September 14, 2010
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Jim Likes This
I really don't understand why people "like" things in facebook like bands and movies. I understanding "liking" content that a friend has posted, whether it's a comment, link, or picture, as a vote to that friend that you appreciate their contribution. The thing that I don't get is "liking" things like movies. Maybe it's just because I view facebook as a giant data mine for advertisers, adding a vote to something like a movie or already famous band doesn't seem to help anyone other than the advertisers. You're not going to discover a new friend because you and only 192,281,928 other people like Star Wars. You're not providing your existing friends with any valuable information. Wow, you like movies, books and music - you're such a unique flower.
I just don't understand spending the effort adding content to a site that claims instant ownership over anything posted.
Posted by jim at September 14, 2010 09:49 PM
I think it really depends on the site and how useful the content that they post is. I definitely agree that's a complete data mine for the advertisers, but there are certain circumstances where I'm willing to accept that.
Take bands for instance. I've found out about concerts (which I then went to) from 'Liking' bands on FB. TV shows are another instance where I have no problem with them getting access to my demographic data. Why? Because I don't watch TV on 'TV', and at least this way they have some sort of a gauge of how many people are interested in their show.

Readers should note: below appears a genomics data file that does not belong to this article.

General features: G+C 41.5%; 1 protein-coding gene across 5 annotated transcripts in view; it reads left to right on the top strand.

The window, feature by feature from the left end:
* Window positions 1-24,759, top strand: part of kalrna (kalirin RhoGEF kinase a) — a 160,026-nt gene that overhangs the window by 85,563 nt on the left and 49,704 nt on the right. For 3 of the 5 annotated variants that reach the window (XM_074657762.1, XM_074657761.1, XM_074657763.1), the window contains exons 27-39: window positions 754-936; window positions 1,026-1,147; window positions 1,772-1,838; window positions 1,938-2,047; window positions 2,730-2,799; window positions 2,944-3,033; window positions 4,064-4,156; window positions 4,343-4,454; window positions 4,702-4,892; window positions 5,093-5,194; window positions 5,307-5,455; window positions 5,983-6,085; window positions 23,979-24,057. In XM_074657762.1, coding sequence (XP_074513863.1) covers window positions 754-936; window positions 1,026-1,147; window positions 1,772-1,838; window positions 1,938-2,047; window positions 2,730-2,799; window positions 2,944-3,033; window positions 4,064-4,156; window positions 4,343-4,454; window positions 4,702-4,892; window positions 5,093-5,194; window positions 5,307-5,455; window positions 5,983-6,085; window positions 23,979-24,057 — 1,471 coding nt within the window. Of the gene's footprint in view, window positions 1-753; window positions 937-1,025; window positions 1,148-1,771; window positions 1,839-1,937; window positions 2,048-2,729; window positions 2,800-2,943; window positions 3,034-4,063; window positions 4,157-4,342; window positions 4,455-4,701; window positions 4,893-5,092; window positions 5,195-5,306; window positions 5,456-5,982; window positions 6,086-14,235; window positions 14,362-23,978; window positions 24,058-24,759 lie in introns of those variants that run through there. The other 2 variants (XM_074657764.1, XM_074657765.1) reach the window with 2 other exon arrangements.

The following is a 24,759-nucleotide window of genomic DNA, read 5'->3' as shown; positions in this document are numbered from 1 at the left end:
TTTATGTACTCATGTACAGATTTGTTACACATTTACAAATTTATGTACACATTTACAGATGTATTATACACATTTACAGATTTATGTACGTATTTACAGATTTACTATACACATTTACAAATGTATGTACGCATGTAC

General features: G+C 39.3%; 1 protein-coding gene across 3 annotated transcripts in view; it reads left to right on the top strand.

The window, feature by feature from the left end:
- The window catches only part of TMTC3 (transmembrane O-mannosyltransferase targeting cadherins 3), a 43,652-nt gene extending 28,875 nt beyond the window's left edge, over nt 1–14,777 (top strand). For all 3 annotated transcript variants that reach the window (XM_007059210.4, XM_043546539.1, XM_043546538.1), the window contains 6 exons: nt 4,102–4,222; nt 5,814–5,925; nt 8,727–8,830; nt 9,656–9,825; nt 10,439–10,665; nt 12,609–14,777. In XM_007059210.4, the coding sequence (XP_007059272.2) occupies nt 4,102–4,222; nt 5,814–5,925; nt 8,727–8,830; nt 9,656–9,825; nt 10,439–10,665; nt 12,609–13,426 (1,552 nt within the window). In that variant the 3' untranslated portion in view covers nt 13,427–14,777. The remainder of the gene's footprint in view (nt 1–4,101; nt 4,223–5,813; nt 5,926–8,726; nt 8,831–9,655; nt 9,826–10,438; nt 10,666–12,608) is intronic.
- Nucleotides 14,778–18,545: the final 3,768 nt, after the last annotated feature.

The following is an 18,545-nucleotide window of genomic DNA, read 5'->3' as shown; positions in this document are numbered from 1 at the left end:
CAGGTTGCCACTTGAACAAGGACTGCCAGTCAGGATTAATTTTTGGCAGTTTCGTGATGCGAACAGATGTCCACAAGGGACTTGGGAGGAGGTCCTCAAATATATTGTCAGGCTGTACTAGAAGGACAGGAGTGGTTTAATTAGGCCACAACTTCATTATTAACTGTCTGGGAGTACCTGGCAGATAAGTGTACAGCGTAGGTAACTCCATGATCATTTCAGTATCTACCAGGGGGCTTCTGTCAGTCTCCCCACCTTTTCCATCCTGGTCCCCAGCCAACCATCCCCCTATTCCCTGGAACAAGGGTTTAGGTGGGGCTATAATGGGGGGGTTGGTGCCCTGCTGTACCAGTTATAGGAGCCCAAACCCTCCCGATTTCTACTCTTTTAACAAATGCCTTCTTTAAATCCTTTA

Another use-case for hot-linking content on FB is definitely to drive users to the main site. I liked 'CoolMiniOrNot' (think Hot-or-Not for those figures I paint) a little while ago and am pretty glad that I did. They use their FB feed to spotlight a figure from the website daily and more often than not I've been clicking through to the main site to vote (as opposed to my non-FB-driven use of the site which was maybe every six months when I got bored or thought of it).
Speaking of TV, an example of advertisers who don't seem to get it for me would be 'How I Met Your Mother'. Every other day I have to skip over another damned Youtube vid and it's starting to get annoying. Why? Because I've already seen the content, and it's not new! (Nor do I really have the time to care.) Currently I'm leaving it 'liked' because I enjoy the show and want the number to count, but if they don't put something of value in the feed fairly soon I'll probably just ignore all their posts permanently.
There's definitely a lot of over-use going on from a commercial standpoint, but I think if the marketting teams understand it and use it properly there can be a fair amount of value to it.
Interesting. I had not really thought about actually getting useful info from the sites. Most of the things that I had seen were more along the "things you've already seen, we're just reminding you of us".
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